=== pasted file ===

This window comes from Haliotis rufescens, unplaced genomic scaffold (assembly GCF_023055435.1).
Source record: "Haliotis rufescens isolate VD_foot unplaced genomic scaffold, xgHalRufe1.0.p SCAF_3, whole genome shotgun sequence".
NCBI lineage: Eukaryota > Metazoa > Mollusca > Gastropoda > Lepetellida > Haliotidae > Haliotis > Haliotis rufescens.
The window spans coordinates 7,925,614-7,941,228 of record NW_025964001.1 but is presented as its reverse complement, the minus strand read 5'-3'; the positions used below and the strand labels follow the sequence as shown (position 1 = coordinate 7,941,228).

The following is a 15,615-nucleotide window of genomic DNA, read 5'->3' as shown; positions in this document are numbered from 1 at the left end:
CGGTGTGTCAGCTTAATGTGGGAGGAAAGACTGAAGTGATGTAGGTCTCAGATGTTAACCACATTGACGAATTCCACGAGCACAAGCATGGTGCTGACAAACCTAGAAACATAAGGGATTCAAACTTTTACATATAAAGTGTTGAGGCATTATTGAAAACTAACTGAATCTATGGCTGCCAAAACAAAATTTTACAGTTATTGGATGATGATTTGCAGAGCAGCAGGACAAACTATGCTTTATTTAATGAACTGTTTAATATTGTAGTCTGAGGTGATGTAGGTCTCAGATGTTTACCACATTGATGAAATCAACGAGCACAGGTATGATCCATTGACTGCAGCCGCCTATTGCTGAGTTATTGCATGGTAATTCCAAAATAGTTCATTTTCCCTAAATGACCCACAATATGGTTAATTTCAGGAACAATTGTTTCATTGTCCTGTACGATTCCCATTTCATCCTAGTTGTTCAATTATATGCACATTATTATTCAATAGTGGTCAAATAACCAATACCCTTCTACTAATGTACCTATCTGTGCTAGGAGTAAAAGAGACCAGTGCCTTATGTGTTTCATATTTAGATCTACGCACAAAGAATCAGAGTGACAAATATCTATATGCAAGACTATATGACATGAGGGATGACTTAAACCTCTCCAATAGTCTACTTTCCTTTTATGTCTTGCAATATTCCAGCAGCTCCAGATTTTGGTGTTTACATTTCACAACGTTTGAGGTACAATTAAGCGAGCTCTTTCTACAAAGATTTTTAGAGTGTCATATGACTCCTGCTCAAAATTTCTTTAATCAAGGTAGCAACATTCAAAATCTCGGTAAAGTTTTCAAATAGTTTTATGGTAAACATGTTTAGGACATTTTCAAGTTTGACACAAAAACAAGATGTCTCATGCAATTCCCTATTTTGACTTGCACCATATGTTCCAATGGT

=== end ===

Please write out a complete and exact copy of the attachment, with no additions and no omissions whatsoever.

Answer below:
This window comes from Haliotis rufescens, unplaced genomic scaffold (assembly GCF_023055435.1).
Source record: "Haliotis rufescens isolate VD_foot unplaced genomic scaffold, xgHalRufe1.0.p SCAF_3, whole genome shotgun sequence".
NCBI lineage: Eukaryota > Metazoa > Mollusca > Gastropoda > Lepetellida > Haliotidae > Haliotis > Haliotis rufescens.
The window spans coordinates 7,925,614-7,941,228 of record NW_025964001.1 but is presented as its reverse complement, the minus strand read 5'-3'; the positions used below and the strand labels follow the sequence as shown (position 1 = coordinate 7,941,228).

The following is a 15,615-nucleotide window of genomic DNA, read 5'->3' as shown; positions in this document are numbered from 1 at the left end:
CGGTGTGTCAGCTTAATGTGGGAGGAAAGACTGAAGTGATGTAGGTCTCAGATGTTAACCACATTGACGAATTCCACGAGCACAAGCATGGTGCTGACAAACCTAGAAACATAAGGGATTCAAACTTTTACATATAAAGTGTTGAGGCATTATTGAAAACTAACTGAATCTATGGCTGCCAAAACAAAATTTTACAGTTATTGGATGATGATTTGCAGAGCAGCAGGACAAACTATGCTTTATTTAATGAACTGTTTAATATTGTAGTCTGAGGTGATGTAGGTCTCAGATGTTTACCACATTGATGAAATCAACGAGCACAGGTATGATCCATTGACTGCAGCCGCCTATTGCTGAGTTATTGCATGGTAATTCCAAAATAGTTCATTTTCCCTAAATGACCCACAATATGGTTAATTTCAGGAACAATTGTTTCATTGTCCTGTACGATTCCCATTTCATCCTAGTTGTTCAATTATATGCACATTATTATTCAATAGTGGTCAAATAACCAATACCCTTCTACTAATGTACCTATCTGTGCTAGGAGTAAAAGAGACCAGTGCCTTATGTGTTTCATATTTAGATCTACGCACAAAGAATCAGAGTGACAAATATCTATATGCAAGACTATATGACATGAGGGATGACTTAAACCTCTCCAATAGTCTACTTTCCTTTTATGTCTTGCAATATTCCAGCAGCTCCAGATTTTGGTGTTTACATTTCACAACGTTTGAGGTACAATTAAGCGAGCTCTTTCTACAAAGATTTTTAGAGTGTCATATGACTCCTGCTCAAAATTTCTTTAATCAAGGTAGCAACATTCAAAATCTCGGTAAAGTTTTCAAATAGTTTTATGGTAAACATGTTTAGGACATTTTCAAGTTTGACACAAAAACAAGATGTCTCATGCAATTCCCTATTTTGACTTGCACCATATGTTCCAATGGT